The one on the left is the one that I learned in school. It was one of my great dislikes. I always made errors when I performed it. This post describes a work-around, a “cheat”, if you like, that drastically cut down on my errors. It's a method that I generally hid from my teachers and colleagues so they wouldn't know how weak I was in arithmetic. I have not seen it used elsewhere, but I found it so helpful that I would not be surprised to learn that others have discovered it.

I still make mistakes like this. I'm sure now that this memory quirk is the source of some of my difficulties with arithmetic. However, as a kid, it never crossed my mind that that I might have a twist in my neural circuits. I just accepted that I was not very good in arithmetic.

Here is how my memory quirk could affect me if I were to multiply 68 by 4 following the method that we were taught in elementary school:

4 times 8 is 32. Write down the 2 and carry the 3. Keep the carry number in memory. Then 4 times 6 is 24, and 24 plus the carry number is 26 so the answer is 262.Although my addition skills are no great shakes, in this case I was

*not*adding incorrectly—when I got 26 the addition was perfectly correct: 24 plus 2 is 26. What happened was that in my head I was swapping the memorized "carry number" (the 3) with the number I had just written down (the 2).

When we were first learning the multiplication algorithm, instead of having to keep the carry number in our heads, we were permitted to write tiny numbers in the appropriate place above the multiplicand like so:

Writing down the carry numbers was not a cure. Even for single digit multipliers, it only helped a little bit. It did not help at all when the multiplier had more than one digit. The jumble of small carry numbers written above the multiplicand actually exacerbated the situation.

By the time I started high school (grade eight) I had concocted a “cheat”. Instead of separating out the carry numbers either in my mind or on the worksheet, I wrote down the full product of the individual digits. The cheat was not perfect, but it substantially reduced my errors. Using the cheat, here is how to multiply 345 by 6.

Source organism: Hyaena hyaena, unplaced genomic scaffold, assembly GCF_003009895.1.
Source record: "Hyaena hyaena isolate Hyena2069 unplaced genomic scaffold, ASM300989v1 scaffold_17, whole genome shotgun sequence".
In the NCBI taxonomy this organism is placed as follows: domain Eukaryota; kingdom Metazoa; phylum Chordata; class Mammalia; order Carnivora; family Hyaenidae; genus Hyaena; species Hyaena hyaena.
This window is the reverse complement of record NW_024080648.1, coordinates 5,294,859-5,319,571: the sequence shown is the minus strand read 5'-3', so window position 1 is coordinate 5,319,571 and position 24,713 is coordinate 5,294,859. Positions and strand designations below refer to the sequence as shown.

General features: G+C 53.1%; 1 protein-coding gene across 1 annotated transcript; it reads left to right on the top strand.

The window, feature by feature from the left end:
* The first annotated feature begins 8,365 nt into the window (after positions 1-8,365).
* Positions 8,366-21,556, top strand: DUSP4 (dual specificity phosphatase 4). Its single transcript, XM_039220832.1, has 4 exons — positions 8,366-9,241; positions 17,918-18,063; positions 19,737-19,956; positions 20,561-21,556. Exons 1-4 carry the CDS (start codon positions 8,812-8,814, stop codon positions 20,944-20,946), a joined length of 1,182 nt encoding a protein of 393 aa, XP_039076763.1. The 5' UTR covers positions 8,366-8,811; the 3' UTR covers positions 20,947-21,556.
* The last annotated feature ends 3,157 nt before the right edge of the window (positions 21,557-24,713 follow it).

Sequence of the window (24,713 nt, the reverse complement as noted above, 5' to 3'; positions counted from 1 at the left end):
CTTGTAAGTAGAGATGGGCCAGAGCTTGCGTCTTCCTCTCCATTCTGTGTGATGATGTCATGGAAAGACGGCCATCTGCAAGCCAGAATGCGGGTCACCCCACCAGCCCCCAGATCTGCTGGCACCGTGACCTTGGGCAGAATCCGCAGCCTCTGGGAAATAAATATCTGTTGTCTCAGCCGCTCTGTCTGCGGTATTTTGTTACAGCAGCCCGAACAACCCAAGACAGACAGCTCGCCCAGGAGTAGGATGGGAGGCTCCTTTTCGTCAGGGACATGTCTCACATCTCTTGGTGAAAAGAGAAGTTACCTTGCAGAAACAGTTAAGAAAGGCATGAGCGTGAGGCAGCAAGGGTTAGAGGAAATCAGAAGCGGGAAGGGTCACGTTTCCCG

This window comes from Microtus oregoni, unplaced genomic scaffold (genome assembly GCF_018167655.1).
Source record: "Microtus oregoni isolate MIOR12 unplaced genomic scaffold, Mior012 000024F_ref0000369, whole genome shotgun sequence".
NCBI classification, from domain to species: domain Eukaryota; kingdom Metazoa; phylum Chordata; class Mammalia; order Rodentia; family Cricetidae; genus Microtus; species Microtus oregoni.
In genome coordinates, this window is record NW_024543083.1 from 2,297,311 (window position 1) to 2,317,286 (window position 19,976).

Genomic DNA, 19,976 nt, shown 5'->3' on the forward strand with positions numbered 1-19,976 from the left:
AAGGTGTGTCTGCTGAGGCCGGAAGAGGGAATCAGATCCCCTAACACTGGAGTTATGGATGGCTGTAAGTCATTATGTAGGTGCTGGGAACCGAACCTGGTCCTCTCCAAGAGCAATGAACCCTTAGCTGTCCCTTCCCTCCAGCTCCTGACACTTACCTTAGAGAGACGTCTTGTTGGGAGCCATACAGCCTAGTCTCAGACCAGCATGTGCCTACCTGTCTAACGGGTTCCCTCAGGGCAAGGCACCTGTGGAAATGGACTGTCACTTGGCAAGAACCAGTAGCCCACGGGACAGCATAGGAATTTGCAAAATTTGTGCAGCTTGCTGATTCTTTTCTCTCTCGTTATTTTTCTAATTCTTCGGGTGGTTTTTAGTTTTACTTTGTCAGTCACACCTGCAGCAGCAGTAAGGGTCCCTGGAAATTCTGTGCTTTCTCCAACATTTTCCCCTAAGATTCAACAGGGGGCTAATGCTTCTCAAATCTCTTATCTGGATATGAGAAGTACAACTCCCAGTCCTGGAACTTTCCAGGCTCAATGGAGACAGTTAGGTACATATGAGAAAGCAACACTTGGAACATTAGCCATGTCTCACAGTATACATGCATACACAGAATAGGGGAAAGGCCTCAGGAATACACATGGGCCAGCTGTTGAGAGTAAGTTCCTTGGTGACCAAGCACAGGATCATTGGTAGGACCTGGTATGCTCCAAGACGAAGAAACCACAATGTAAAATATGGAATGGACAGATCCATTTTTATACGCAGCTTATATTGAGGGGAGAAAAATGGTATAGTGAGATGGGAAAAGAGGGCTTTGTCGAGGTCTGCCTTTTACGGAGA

The alignment is important. First the product of 6 and 5 is 30, so write 30

*diagonally*with the 3 in the ten’s column and the 0 in the units column but in the line below. Next, the product of of 6 and 4 is 24, so write 24 diagonally with 2 in the hundred’s column and the 4 in the ten’s column in the line below. This places the 4 directly below the 3, and both 4 and 3 are in the ten's column. Continue in this way, writing the product of 6 and 3 diagonally with the 1 in the thousand’s column and the 8 in the hundred’s column below the 2. Finally, add the columns vertically to get the answer.

This can be adapted to multi-digit multipliers as shown below, but it starts to get messy.

Why call this a “cheat”? Well, when I was a youngster, doing anything that was outside the rules was considered cheating, and, if nothing else, arithmetic was taught as a set of rules. So in that context, it was cheating.

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You may notice that my cheat has a very strong resemblance to the lattice method of multiplication. Of course, back in my day they did not teach the lattice method, and I didn’t actually know about it until I taught a “math for elementary teachers” course. In such courses I avoided teaching the lattice method because I thought that writing things slantwise in one direction and adding things slantwise in the opposite direction followed by wrapping the answer around two sides of a square would screw up a student's understanding of place value. To be honest, I do not know if the lattice method really does lead to place value confusion. I also confess that I never taught students my cheat method, so, although I believe that the cheat's strong emphasis on the proper location of the digits with regard to place values would be beneficial, I really don't know if that is the case.

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Regarding my memory quirk, I don't think it's dyslexia. If it is, then it’s extremely mild. It’s nowhere near as profound as what Toomai describes in his post about the dyslexic mathematician. What little I know about dyslexia is that it also causes troubles with algebra, and I never had difficulty with algebra. Surprisingly, my wonky memory regarding numbers doesn’t apply to letters.

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